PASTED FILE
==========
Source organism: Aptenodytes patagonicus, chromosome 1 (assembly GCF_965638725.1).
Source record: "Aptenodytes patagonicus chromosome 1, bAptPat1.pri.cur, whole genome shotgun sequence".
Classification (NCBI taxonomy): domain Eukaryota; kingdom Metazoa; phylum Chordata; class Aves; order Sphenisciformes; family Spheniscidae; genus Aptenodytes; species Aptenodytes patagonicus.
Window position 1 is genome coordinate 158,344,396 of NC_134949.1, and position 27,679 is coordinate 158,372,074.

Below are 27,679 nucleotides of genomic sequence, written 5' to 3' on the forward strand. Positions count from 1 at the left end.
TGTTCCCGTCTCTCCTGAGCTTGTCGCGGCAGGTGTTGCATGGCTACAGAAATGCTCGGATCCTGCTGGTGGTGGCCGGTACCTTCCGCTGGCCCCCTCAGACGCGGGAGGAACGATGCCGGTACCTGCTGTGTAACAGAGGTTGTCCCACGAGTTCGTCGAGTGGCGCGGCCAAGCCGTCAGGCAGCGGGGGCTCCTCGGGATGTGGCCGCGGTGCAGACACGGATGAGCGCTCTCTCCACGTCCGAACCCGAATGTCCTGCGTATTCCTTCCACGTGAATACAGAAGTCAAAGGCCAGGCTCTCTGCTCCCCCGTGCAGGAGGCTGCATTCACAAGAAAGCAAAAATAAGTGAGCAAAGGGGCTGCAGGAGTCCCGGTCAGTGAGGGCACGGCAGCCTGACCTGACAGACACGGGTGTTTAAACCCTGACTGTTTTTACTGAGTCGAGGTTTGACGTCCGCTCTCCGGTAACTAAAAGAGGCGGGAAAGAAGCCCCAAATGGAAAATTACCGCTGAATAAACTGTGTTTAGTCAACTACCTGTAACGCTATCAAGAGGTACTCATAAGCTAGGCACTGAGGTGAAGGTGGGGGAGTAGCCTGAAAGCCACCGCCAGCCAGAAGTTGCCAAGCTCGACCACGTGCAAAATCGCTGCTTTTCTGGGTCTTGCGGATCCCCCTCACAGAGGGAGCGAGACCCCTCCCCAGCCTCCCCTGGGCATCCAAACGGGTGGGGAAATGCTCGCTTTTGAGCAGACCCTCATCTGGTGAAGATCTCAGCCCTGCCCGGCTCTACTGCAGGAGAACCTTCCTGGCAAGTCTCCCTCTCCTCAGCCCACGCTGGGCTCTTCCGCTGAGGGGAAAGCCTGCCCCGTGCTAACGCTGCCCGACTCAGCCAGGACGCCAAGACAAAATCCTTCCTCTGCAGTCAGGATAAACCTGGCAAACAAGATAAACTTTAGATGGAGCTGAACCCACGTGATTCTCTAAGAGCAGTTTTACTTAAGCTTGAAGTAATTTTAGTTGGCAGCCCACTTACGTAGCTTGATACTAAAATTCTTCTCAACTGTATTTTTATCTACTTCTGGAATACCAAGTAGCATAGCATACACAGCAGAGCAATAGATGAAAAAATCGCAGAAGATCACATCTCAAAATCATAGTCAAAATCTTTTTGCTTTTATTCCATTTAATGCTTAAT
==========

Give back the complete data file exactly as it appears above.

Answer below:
Source organism: Aptenodytes patagonicus, chromosome 1 (assembly GCF_965638725.1).
Source record: "Aptenodytes patagonicus chromosome 1, bAptPat1.pri.cur, whole genome shotgun sequence".
Classification (NCBI taxonomy): domain Eukaryota; kingdom Metazoa; phylum Chordata; class Aves; order Sphenisciformes; family Spheniscidae; genus Aptenodytes; species Aptenodytes patagonicus.
Window position 1 is genome coordinate 158,344,396 of NC_134949.1, and position 27,679 is coordinate 158,372,074.

Below are 27,679 nucleotides of genomic sequence, written 5' to 3' on the forward strand. Positions count from 1 at the left end.
TGTTCCCGTCTCTCCTGAGCTTGTCGCGGCAGGTGTTGCATGGCTACAGAAATGCTCGGATCCTGCTGGTGGTGGCCGGTACCTTCCGCTGGCCCCCTCAGACGCGGGAGGAACGATGCCGGTACCTGCTGTGTAACAGAGGTTGTCCCACGAGTTCGTCGAGTGGCGCGGCCAAGCCGTCAGGCAGCGGGGGCTCCTCGGGATGTGGCCGCGGTGCAGACACGGATGAGCGCTCTCTCCACGTCCGAACCCGAATGTCCTGCGTATTCCTTCCACGTGAATACAGAAGTCAAAGGCCAGGCTCTCTGCTCCCCCGTGCAGGAGGCTGCATTCACAAGAAAGCAAAAATAAGTGAGCAAAGGGGCTGCAGGAGTCCCGGTCAGTGAGGGCACGGCAGCCTGACCTGACAGACACGGGTGTTTAAACCCTGACTGTTTTTACTGAGTCGAGGTTTGACGTCCGCTCTCCGGTAACTAAAAGAGGCGGGAAAGAAGCCCCAAATGGAAAATTACCGCTGAATAAACTGTGTTTAGTCAACTACCTGTAACGCTATCAAGAGGTACTCATAAGCTAGGCACTGAGGTGAAGGTGGGGGAGTAGCCTGAAAGCCACCGCCAGCCAGAAGTTGCCAAGCTCGACCACGTGCAAAATCGCTGCTTTTCTGGGTCTTGCGGATCCCCCTCACAGAGGGAGCGAGACCCCTCCCCAGCCTCCCCTGGGCATCCAAACGGGTGGGGAAATGCTCGCTTTTGAGCAGACCCTCATCTGGTGAAGATCTCAGCCCTGCCCGGCTCTACTGCAGGAGAACCTTCCTGGCAAGTCTCCCTCTCCTCAGCCCACGCTGGGCTCTTCCGCTGAGGGGAAAGCCTGCCCCGTGCTAACGCTGCCCGACTCAGCCAGGACGCCAAGACAAAATCCTTCCTCTGCAGTCAGGATAAACCTGGCAAACAAGATAAACTTTAGATGGAGCTGAACCCACGTGATTCTCTAAGAGCAGTTTTACTTAAGCTTGAAGTAATTTTAGTTGGCAGCCCACTTACGTAGCTTGATACTAAAATTCTTCTCAACTGTATTTTTATCTACTTCTGGAATACCAAGTAGCATAGCATACACAGCAGAGCAATAGATGAAAAAATCGCAGAAGATCACATCTCAAAATCATAGTCAAAATCTTTTTGCTTTTATTCCATTTAATGCTTAAT